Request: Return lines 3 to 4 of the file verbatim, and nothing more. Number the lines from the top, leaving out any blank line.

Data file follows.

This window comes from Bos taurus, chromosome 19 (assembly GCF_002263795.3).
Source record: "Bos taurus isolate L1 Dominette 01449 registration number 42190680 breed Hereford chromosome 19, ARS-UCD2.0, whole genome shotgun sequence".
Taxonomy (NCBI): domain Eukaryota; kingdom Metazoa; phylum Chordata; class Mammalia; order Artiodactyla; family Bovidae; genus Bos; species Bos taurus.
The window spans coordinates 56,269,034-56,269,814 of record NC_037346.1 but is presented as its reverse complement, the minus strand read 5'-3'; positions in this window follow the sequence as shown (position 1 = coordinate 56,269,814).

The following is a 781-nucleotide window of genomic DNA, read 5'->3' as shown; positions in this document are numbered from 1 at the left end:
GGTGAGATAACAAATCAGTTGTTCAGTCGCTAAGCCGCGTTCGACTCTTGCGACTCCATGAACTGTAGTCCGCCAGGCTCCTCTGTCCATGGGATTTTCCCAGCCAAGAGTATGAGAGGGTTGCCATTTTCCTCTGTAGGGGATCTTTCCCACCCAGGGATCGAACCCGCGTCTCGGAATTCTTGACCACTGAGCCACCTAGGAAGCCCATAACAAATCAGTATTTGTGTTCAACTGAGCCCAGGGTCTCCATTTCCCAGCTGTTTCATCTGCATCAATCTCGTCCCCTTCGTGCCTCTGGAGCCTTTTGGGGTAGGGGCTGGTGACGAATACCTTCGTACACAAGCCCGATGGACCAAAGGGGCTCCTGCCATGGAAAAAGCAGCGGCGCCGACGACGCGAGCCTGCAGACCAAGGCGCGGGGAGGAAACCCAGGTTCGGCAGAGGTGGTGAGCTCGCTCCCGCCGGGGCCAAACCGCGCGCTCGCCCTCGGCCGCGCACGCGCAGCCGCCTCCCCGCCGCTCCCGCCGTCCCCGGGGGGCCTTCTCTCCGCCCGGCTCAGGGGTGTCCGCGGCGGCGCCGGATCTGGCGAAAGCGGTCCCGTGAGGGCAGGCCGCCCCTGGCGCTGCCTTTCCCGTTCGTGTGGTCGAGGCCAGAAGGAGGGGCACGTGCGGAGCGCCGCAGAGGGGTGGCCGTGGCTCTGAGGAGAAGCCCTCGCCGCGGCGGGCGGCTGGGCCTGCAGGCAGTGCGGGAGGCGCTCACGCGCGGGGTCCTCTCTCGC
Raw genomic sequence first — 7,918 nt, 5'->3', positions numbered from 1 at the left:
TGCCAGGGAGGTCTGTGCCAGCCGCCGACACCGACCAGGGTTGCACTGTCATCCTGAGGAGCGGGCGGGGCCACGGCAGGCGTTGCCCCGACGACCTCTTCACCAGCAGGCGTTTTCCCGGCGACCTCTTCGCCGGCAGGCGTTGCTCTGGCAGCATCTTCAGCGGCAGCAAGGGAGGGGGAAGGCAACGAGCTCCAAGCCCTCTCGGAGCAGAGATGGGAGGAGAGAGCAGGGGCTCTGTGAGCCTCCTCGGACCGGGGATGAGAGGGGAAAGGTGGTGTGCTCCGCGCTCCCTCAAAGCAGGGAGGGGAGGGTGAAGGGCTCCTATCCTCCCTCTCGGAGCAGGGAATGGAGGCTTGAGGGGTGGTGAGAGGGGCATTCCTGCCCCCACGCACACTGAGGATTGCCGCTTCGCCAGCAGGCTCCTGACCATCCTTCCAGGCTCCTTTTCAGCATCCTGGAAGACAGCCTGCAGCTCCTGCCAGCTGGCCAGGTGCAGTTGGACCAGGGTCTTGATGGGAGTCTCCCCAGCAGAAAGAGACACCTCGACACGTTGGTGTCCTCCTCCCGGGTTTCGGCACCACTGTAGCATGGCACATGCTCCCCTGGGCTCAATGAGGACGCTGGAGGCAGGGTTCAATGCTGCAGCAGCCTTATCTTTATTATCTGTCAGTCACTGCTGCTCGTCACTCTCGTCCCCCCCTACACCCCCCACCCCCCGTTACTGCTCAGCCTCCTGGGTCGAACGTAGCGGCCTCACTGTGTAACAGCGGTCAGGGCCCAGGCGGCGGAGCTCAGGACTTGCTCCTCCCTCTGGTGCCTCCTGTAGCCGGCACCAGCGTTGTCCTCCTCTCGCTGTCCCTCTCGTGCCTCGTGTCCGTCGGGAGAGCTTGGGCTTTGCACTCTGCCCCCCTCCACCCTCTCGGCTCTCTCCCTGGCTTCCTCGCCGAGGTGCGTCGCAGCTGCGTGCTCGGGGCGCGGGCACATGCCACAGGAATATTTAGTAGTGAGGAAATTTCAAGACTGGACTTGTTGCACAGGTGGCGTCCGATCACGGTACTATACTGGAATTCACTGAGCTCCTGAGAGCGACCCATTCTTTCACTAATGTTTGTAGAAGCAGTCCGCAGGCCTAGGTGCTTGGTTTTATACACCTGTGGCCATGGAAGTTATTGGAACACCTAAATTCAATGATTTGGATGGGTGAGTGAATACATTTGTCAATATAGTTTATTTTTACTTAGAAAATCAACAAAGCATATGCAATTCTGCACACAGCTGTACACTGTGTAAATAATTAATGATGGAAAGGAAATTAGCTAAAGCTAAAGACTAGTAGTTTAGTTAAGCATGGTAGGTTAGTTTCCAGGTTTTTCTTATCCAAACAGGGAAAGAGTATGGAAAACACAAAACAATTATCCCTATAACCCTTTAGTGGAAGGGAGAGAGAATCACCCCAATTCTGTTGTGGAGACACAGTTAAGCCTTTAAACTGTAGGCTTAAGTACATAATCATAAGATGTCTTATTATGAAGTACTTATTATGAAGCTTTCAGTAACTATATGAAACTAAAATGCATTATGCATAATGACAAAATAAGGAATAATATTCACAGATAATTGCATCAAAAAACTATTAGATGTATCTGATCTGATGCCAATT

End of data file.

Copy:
Taxonomy (NCBI): domain Eukaryota; kingdom Metazoa; phylum Chordata; class Mammalia; order Artiodactyla; family Bovidae; genus Bos; species Bos taurus.
The window spans coordinates 56,269,034-56,269,814 of record NC_037346.1 but is presented as its reverse complement, the minus strand read 5'-3'; positions in this window follow the sequence as shown (position 1 = coordinate 56,269,814).